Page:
By Dave Roberts
Many years ago – before the internet, before before digital free-to-air television, before the Premier League, before wars on terrorism and obesity – people used to collect things like stamps, coins and paper clips.
Nowadays, young folk collect STDs (or STIs, or VD, if that’s your thing) and tattoos.
There are still those who collect football programmes.
Nothing says “I was there” like a programme. Oh, you could probably take a selfie, but a programme is a tangible thing that accumulates in a wonderful, glorious collection.
Programmes conjure up time and place. Specific memories are attached to each game that live on through the programme: First match; Thrilling cup tie; Chased by hooligans en route to the train station post-match.
Dave Roberts is – and let’s not beat about the bush here – a committed football programme collector. He amassed a collection of over 1000 programmes. 1134 to be precise, since precision is the realm of the collector.
When he and his wife decide to move to the USA, he assumes that his entire collection will come too. When his other half tells him he can only take whatever would fit into a Tupperware container, Dave has some difficult choices to make.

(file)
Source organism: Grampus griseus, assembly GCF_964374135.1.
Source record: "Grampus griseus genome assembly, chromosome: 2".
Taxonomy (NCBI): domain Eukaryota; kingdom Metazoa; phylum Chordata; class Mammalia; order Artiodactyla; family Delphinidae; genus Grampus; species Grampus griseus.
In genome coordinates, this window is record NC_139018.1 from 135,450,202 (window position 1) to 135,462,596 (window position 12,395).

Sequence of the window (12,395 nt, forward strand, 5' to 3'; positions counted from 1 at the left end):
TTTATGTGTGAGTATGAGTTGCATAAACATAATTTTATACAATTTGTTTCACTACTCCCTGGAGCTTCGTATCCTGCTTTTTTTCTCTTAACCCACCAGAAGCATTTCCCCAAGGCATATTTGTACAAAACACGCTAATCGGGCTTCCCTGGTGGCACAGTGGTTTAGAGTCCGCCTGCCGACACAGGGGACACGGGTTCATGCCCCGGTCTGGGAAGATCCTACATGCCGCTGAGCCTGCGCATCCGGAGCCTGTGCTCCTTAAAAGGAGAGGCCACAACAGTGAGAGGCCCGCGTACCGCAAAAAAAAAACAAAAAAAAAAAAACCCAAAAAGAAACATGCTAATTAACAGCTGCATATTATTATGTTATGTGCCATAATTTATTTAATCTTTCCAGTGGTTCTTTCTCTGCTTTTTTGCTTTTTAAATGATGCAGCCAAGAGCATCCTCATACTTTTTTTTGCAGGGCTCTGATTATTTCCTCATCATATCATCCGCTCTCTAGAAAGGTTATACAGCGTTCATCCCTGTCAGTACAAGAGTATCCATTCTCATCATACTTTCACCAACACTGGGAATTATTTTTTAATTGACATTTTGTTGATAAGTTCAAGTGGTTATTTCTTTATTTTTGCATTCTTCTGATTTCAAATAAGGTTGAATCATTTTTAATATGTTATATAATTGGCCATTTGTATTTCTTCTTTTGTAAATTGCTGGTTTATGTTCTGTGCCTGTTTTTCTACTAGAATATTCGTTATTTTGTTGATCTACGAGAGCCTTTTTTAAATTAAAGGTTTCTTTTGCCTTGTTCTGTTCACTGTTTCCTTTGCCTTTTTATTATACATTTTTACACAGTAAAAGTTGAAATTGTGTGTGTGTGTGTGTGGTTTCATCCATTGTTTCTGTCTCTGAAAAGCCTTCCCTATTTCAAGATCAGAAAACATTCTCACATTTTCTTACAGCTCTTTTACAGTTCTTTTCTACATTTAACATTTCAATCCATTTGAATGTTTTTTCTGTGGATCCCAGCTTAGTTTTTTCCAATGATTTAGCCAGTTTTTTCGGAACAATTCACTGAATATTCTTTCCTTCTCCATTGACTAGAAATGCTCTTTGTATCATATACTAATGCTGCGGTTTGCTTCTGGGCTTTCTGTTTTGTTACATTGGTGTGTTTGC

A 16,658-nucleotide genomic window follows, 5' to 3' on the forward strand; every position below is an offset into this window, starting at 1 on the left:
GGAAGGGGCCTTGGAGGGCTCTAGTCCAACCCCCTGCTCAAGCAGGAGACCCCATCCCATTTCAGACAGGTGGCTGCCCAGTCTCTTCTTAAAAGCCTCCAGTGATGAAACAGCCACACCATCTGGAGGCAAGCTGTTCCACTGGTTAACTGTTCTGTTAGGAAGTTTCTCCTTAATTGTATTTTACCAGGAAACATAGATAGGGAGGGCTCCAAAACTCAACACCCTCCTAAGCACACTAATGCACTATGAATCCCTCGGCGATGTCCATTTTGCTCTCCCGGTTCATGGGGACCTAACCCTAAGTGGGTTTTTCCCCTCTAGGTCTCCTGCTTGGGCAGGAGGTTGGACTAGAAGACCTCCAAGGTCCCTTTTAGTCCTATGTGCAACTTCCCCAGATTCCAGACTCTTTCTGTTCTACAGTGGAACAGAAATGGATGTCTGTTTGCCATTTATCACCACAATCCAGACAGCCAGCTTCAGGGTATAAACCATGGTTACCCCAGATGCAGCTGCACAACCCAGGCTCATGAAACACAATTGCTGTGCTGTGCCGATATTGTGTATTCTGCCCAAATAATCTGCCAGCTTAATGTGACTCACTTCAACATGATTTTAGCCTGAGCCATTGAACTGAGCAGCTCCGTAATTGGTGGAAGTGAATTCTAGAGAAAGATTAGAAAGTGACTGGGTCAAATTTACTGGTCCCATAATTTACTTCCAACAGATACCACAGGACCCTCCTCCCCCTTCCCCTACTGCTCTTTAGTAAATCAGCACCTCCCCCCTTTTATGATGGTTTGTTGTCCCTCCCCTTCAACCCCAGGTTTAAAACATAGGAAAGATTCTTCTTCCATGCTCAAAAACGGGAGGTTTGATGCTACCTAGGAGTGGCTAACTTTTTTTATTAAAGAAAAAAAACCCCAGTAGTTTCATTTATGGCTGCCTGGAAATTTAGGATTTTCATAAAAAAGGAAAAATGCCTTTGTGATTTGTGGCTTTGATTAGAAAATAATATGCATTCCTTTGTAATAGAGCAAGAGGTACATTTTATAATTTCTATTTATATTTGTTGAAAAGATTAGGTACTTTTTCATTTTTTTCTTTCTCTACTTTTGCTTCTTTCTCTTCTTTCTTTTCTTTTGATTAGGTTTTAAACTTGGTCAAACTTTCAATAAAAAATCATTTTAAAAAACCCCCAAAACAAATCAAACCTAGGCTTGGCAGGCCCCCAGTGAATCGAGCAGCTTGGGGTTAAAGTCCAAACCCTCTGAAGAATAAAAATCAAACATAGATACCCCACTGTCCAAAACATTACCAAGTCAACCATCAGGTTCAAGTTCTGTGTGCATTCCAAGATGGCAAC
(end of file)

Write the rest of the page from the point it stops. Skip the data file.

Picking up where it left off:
32 Programmes tells the story behind each of the programmes that make the cut.
Dave selects 31 programmes. The programme from his first Division One match. The programme that cost him a job. His 1000th programme.
Each chapter introduces a programme and a stage of Dave’s life, underpinned by his obsession. For Crystal Palace vs Manchester United (16 December 1972, Division One), Dave introduces us to Mandy, his first “proper girlfriend”. She was everything he ever dreamed of: “pretty, blonde and bubbly with the added bonus of living a few minutes’ walk from a First Division football ground.” But when Dave takes Mandy to the Holmesdale Road End, his plan of indoctrinating her into the ways of the Red Devils starts to fall apart.
The book is funny and well-paced. The reader is in the hands of a skilled story-teller. This is not a book aimed at anoraks; it’s a memoir filled with wit and emotion.